Please Do Not Feed the Ghost by Peter Ramos. BlazeVOX Books, $16.
Strata by Joe Ross. Dusie Books, $15.
Reviewed by Andy Frazee
In her endnotes, Dawn-Michelle Baude calls the poems of The Flying House “site-specific writing,” the core of which is “the idea that presence—of the writer, of the word, and of the subject—is intrinsic to the work of art.” She goes on to note how “the act of writing became for me an historical ‘site’ . . . Actual details, conditions and circumstances litter the poems with a story of their making.” With the exception of the staggering, fragmented prose poetry of “Postcards from Ir)Rational Lands,” the poems here are themselves “littered” (probably the better word is “positioned”) down the page; like archeological digs, these excavations work to reveal the intertwined strata of self, place, and language:
I was late, delayed
by a ground fog
a mistral, a heron
I found a piece
it was missing
clung to the rock
the displaced plain
I found a number of mirrors
In the nine poems—mostly sequences—of the book, one, the “Fieldwork” series, reappears periodically throughout and serves as both structural principle and investigative model, developing the archeological-historical trope of “site-specific” in full. One is reminded of Emerson’s notion of language as “fossil poetry”—and here Baude’s use of the page, full of a syntactic tension derived from the Projectivist techniques of Olson and Duncan (Baude, in fact, studied with the latter), gives the “ruins . . . we’ve inherited” new life, as in “Fieldwork III”:
some spare misfortune at the extremity
of provenance          accumulations,
signs of the imminent
ruins      what we’ve inherited—
meandering depictions          odd metaphors,
on the flickering screens
of the unconscious self
thin and liminal
Implied in Baude’s notion of the site-specific, and in her loyalty to the historical and contextual, is a notion of witness. “The Beirut Poems” sequence in particular works to image the violence Baude saw during her time in Lebanon, deftly—through consideration of the teaching she did there—weaving in a discourse of poetry in tension with the destruction going on around her. In section V—a section beginning, “Because the wheelbarrow is red”—the poet juxtaposes the work of William Carlos Williams to the proximate turbulence, and meditates on what use poetry may have in such a world:
the rain glazes
the object that’s attractive
but a friend is in excruciating pain
where the good doctor
applies image to a wound
no medicine can ever
While this witness isn’t completely divergent from “the poetry of witness” outlined in Carolyn Forché’s Against Forgetting anthology and elsewhere, Baude’s witness implies an attention to the local that is always necessarily political, and is not limited to the singular, catastrophic event. In these poems, the process of the present becoming the past is itself an unending catastrophe of loss. One of the motifs of the book is that of the explosion, one both literal and metaphorical, and the history we are given is the post-detonation “history of gaps, disparity, lacunae” one must both attempt to understand and live within. While the notion of “post-detonation” may lead one to thoughts of “post-9/11,” it is important to recognize that here 9/11 is a recurrence, one catastrophe within many, if not infinitely many. Baude’s witness, thereby, is a kind of attention to the real, the present, the ongoingness of history—it is a mode of being in the world, of being responsible for what one sees and where one is, rather than a response to any particular event.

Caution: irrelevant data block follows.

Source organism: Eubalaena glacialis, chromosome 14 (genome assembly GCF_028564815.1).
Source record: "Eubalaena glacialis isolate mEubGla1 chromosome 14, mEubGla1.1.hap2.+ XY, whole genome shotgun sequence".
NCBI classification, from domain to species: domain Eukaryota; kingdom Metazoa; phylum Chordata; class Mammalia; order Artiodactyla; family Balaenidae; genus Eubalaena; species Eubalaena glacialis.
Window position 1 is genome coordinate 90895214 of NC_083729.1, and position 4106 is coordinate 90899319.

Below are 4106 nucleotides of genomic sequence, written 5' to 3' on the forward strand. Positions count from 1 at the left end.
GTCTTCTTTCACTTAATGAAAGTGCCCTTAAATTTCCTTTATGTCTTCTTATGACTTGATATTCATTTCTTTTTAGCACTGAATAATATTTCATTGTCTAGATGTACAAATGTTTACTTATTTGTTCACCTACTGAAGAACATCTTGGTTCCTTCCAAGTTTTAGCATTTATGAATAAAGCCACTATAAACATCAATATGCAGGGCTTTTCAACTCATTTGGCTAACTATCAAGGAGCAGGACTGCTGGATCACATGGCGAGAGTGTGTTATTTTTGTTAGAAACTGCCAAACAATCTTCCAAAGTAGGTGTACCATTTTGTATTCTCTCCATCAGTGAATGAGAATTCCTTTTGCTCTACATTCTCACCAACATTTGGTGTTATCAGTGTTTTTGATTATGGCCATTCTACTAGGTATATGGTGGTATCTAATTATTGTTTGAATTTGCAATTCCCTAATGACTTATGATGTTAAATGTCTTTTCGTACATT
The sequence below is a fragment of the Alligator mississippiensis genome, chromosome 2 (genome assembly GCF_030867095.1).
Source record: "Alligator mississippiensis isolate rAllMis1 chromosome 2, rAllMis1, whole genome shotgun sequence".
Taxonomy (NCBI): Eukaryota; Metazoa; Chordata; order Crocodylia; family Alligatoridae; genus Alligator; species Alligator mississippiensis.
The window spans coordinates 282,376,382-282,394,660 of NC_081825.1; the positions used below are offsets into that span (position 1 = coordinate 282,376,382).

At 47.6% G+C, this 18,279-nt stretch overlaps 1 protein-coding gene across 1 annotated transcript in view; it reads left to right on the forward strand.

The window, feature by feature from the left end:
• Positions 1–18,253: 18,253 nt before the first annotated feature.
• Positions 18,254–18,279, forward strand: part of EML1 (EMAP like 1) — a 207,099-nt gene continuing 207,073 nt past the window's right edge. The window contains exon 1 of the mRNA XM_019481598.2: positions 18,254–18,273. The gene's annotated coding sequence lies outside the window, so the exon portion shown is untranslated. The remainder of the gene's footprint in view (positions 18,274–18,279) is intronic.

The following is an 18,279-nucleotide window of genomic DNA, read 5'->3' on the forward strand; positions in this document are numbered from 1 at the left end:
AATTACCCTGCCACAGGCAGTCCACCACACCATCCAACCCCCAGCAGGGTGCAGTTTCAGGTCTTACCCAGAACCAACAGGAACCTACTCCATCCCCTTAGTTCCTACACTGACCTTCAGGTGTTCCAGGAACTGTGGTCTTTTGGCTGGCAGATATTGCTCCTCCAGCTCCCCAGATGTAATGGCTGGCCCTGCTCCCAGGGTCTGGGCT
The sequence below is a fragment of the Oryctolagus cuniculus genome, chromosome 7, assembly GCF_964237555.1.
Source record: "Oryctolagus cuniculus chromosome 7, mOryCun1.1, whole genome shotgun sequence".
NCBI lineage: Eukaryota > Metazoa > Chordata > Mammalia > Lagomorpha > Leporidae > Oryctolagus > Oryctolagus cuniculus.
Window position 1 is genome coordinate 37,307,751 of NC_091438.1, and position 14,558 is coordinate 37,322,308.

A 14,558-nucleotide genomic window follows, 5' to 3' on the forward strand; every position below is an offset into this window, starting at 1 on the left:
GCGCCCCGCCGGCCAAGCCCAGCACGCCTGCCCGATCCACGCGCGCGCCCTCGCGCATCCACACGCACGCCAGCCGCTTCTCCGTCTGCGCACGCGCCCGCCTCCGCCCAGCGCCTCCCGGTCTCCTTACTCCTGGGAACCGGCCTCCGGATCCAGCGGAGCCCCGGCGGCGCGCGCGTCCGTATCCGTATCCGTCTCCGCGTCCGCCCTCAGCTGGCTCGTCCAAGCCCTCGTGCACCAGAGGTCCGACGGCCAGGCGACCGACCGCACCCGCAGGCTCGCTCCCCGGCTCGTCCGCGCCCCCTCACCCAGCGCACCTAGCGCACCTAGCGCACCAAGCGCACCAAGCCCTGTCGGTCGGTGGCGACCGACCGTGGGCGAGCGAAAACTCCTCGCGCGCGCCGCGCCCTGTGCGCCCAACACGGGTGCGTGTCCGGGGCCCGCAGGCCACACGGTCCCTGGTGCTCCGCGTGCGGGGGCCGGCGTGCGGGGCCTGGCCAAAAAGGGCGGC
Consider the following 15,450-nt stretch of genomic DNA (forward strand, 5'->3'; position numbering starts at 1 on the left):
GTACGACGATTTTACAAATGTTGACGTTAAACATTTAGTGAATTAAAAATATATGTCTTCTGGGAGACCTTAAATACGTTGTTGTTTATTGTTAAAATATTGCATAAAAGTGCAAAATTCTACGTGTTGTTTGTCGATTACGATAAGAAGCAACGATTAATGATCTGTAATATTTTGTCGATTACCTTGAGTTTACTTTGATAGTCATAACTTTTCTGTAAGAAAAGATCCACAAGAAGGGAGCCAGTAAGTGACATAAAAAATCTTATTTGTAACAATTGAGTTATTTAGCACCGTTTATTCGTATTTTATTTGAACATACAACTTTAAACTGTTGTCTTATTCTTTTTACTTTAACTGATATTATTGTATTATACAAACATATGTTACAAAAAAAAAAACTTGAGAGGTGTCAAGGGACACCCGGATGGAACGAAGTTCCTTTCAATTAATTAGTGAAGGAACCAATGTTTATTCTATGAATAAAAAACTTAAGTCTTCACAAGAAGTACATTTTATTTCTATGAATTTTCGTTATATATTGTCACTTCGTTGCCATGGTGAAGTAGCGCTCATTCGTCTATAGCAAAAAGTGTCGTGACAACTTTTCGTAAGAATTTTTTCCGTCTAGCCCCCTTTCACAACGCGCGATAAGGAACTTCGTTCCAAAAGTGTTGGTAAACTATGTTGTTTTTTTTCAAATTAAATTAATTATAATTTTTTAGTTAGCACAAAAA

In this sense, Baude’s archeological-poetic investigation is necessarily also an investigation into the self, as we find it in the world and in language. On the page the “I” is itself figured as a kind of relic—or, more precisely, as a relic among relics; it is “a memory / (family) / (origin) / the artifact” lodged within “the context / of ages / the reliquary.” Ultimately, the book suggests, it is presence, this particular site-specificity in the world and on the page, that allows for the “I” to “orient the resonant fields of association,” thereby “constituting an artifact, its own, a document // in perpetual process and acts of formation.” Recognizing its own constitution as an artifact (though, importantly, as an artifact-in-process), the poem implies, allows the “I” a kind of awe, if not wisdom:
to let the circle predominate
the fluent          the continuous
no matter how deep
how very          high          overhead
With her concern with history, place, and formal experimentation, Baude positions herself firmly in the Pound-Williams-Olson tradition, and The Flying House extends that lineage nobly, giving us a vision not only of the world and of language, but also of our places in them—a vision not only historical but, as Baude suggests, urgent. “I detected letters in the profusion / a world of shadows // omissions,” the poet writes in “Fieldwork I.” “[H]ow else to know where we’re going // I pluck, gather, salvage what I can.”